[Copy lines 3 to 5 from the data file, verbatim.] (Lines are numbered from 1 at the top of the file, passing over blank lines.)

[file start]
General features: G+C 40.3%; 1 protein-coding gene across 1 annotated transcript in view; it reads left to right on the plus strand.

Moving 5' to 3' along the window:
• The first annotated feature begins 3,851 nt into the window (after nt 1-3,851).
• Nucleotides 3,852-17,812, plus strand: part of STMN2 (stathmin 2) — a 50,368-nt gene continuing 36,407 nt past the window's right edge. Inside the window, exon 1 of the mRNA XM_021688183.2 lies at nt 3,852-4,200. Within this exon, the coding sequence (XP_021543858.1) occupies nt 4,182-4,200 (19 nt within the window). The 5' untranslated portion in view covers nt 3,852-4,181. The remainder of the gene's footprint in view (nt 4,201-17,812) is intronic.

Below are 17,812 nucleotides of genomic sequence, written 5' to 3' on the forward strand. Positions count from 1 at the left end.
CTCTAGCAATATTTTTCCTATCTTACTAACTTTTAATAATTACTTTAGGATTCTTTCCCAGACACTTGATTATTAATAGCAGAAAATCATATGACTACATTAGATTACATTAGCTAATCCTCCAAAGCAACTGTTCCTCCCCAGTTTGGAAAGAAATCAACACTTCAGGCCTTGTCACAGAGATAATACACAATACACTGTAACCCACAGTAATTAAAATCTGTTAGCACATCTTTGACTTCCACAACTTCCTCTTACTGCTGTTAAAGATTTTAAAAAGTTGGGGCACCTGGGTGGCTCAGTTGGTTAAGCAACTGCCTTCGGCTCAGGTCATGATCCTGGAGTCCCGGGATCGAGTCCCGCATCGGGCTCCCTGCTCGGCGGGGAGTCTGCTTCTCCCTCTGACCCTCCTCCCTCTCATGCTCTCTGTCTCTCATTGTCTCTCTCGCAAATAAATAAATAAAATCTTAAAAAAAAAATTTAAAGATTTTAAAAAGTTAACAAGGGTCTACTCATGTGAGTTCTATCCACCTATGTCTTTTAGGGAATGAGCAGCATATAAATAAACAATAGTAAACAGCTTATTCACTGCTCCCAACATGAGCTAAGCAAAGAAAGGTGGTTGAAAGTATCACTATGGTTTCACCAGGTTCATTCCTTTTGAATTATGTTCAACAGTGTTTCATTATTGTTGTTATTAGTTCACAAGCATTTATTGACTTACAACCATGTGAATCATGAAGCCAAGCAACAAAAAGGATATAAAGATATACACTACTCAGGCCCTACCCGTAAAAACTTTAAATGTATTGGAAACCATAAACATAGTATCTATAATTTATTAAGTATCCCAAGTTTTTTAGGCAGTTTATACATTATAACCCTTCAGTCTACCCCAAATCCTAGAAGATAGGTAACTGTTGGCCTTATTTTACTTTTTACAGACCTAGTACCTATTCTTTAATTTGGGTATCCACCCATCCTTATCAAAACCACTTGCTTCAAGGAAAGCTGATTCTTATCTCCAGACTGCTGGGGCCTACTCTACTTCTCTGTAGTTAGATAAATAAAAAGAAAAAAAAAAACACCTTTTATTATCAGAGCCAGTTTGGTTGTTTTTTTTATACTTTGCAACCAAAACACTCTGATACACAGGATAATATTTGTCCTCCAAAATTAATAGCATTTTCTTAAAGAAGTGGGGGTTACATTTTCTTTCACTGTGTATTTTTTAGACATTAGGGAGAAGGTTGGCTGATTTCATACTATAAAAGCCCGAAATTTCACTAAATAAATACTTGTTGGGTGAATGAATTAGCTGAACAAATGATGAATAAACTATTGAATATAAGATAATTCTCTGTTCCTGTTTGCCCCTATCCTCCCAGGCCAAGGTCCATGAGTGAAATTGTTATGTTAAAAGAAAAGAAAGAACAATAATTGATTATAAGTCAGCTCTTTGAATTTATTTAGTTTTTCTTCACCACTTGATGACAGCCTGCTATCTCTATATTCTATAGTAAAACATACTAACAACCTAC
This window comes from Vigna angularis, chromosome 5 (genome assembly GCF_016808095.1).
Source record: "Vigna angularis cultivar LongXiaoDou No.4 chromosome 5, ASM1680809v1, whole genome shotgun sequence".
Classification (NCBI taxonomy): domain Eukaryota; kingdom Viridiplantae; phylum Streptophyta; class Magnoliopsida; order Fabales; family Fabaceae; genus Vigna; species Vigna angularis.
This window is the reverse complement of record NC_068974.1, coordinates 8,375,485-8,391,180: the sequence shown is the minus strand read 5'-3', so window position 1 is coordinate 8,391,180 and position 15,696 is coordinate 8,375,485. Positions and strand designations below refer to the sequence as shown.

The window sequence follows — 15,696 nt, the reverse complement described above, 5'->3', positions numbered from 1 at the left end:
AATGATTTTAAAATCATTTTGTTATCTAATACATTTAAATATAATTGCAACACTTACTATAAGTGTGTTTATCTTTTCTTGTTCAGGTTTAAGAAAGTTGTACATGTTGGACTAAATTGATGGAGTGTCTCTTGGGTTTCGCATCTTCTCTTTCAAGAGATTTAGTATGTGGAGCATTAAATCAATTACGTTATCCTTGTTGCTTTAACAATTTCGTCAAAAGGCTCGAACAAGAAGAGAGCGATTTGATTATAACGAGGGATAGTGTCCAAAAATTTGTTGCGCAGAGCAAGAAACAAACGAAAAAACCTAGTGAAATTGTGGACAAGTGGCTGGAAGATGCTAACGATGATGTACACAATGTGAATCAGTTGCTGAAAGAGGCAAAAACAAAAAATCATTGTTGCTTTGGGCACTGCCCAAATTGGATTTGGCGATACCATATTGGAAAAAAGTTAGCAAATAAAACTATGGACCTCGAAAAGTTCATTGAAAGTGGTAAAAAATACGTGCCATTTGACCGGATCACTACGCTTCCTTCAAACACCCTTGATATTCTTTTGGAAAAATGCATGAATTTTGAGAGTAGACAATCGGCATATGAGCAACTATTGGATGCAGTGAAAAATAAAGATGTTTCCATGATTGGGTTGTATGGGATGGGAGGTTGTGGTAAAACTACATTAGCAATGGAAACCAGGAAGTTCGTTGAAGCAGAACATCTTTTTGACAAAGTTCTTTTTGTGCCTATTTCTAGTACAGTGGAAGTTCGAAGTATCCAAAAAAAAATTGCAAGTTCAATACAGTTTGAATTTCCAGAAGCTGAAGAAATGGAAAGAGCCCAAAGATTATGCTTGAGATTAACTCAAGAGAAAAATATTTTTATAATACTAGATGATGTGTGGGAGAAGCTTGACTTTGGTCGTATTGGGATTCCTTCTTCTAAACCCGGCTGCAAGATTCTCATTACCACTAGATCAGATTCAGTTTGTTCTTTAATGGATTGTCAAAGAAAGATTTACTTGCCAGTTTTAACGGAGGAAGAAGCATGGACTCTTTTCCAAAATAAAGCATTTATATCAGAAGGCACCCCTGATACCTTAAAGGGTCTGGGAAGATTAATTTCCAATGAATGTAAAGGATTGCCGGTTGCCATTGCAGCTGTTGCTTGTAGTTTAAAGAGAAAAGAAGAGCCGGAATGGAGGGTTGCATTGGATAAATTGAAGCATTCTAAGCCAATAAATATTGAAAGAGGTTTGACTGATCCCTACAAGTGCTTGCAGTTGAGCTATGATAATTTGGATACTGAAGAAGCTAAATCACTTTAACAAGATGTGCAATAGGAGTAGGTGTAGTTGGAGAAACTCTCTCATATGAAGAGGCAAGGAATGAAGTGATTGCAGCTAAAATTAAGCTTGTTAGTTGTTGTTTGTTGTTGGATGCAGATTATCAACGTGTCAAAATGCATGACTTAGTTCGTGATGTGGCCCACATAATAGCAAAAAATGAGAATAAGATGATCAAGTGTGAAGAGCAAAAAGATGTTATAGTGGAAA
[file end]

• The first annotated feature begins 3,851 nt into the window (after nt 1-3,851).
• Nucleotides 3,852-17,812, plus strand: part of STMN2 (stathmin 2) — a 50,368-nt gene continuing 36,407 nt past the window's right edge. Inside the window, exon 1 of the mRNA XM_021688183.2 lies at nt 3,852-4,200. Within this exon, the coding sequence (XP_021543858.1) occupies nt 4,182-4,200 (19 nt within the window). The 5' untranslated portion in view covers nt 3,852-4,181. The remainder of the gene's footprint in view (nt 4,201-17,812) is intronic.

Below are 17,812 nucleotides of genomic sequence, written 5' to 3' on the forward strand. Positions count from 1 at the left end.